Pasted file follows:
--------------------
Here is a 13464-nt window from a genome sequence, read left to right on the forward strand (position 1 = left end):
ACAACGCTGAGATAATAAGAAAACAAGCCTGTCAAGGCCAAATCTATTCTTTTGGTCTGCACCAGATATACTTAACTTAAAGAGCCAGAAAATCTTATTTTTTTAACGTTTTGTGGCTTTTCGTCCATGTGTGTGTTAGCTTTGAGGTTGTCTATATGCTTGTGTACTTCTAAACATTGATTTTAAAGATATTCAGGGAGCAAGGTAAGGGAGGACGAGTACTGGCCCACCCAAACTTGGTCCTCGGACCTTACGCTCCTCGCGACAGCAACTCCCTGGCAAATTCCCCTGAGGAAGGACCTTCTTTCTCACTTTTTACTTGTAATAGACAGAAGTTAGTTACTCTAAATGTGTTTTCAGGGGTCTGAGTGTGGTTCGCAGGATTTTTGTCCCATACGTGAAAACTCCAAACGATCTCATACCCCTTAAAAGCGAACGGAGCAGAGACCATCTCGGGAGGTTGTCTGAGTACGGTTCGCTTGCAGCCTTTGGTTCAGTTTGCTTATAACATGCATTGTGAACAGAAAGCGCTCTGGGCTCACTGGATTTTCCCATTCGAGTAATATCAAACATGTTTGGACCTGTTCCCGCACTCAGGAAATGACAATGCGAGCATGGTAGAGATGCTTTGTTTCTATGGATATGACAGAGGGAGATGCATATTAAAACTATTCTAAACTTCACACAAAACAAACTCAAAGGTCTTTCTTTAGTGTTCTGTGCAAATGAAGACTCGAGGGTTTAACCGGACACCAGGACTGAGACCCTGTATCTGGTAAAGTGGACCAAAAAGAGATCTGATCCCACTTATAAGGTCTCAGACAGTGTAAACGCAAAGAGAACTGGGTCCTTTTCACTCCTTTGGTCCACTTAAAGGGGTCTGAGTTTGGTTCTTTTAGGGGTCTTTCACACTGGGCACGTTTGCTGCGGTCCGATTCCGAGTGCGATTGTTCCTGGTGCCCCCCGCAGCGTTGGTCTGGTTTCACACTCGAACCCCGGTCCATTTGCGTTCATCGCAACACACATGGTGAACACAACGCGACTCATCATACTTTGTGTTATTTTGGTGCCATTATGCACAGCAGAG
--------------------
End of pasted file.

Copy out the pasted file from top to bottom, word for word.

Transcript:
Here is a 13464-nt window from a genome sequence, read left to right on the forward strand (position 1 = left end):
ACAACGCTGAGATAATAAGAAAACAAGCCTGTCAAGGCCAAATCTATTCTTTTGGTCTGCACCAGATATACTTAACTTAAAGAGCCAGAAAATCTTATTTTTTTAACGTTTTGTGGCTTTTCGTCCATGTGTGTGTTAGCTTTGAGGTTGTCTATATGCTTGTGTACTTCTAAACATTGATTTTAAAGATATTCAGGGAGCAAGGTAAGGGAGGACGAGTACTGGCCCACCCAAACTTGGTCCTCGGACCTTACGCTCCTCGCGACAGCAACTCCCTGGCAAATTCCCCTGAGGAAGGACCTTCTTTCTCACTTTTTACTTGTAATAGACAGAAGTTAGTTACTCTAAATGTGTTTTCAGGGGTCTGAGTGTGGTTCGCAGGATTTTTGTCCCATACGTGAAAACTCCAAACGATCTCATACCCCTTAAAAGCGAACGGAGCAGAGACCATCTCGGGAGGTTGTCTGAGTACGGTTCGCTTGCAGCCTTTGGTTCAGTTTGCTTATAACATGCATTGTGAACAGAAAGCGCTCTGGGCTCACTGGATTTTCCCATTCGAGTAATATCAAACATGTTTGGACCTGTTCCCGCACTCAGGAAATGACAATGCGAGCATGGTAGAGATGCTTTGTTTCTATGGATATGACAGAGGGAGATGCATATTAAAACTATTCTAAACTTCACACAAAACAAACTCAAAGGTCTTTCTTTAGTGTTCTGTGCAAATGAAGACTCGAGGGTTTAACCGGACACCAGGACTGAGACCCTGTATCTGGTAAAGTGGACCAAAAAGAGATCTGATCCCACTTATAAGGTCTCAGACAGTGTAAACGCAAAGAGAACTGGGTCCTTTTCACTCCTTTGGTCCACTTAAAGGGGTCTGAGTTTGGTTCTTTTAGGGGTCTTTCACACTGGGCACGTTTGCTGCGGTCCGATTCCGAGTGCGATTGTTCCTGGTGCCCCCCGCAGCGTTGGTCTGGTTTCACACTCGAACCCCGGTCCATTTGCGTTCATCGCAACACACATGGTGAACACAACGCGACTCATCATACTTTGTGTTATTTTGGTGCCATTATGCACAGCAGAG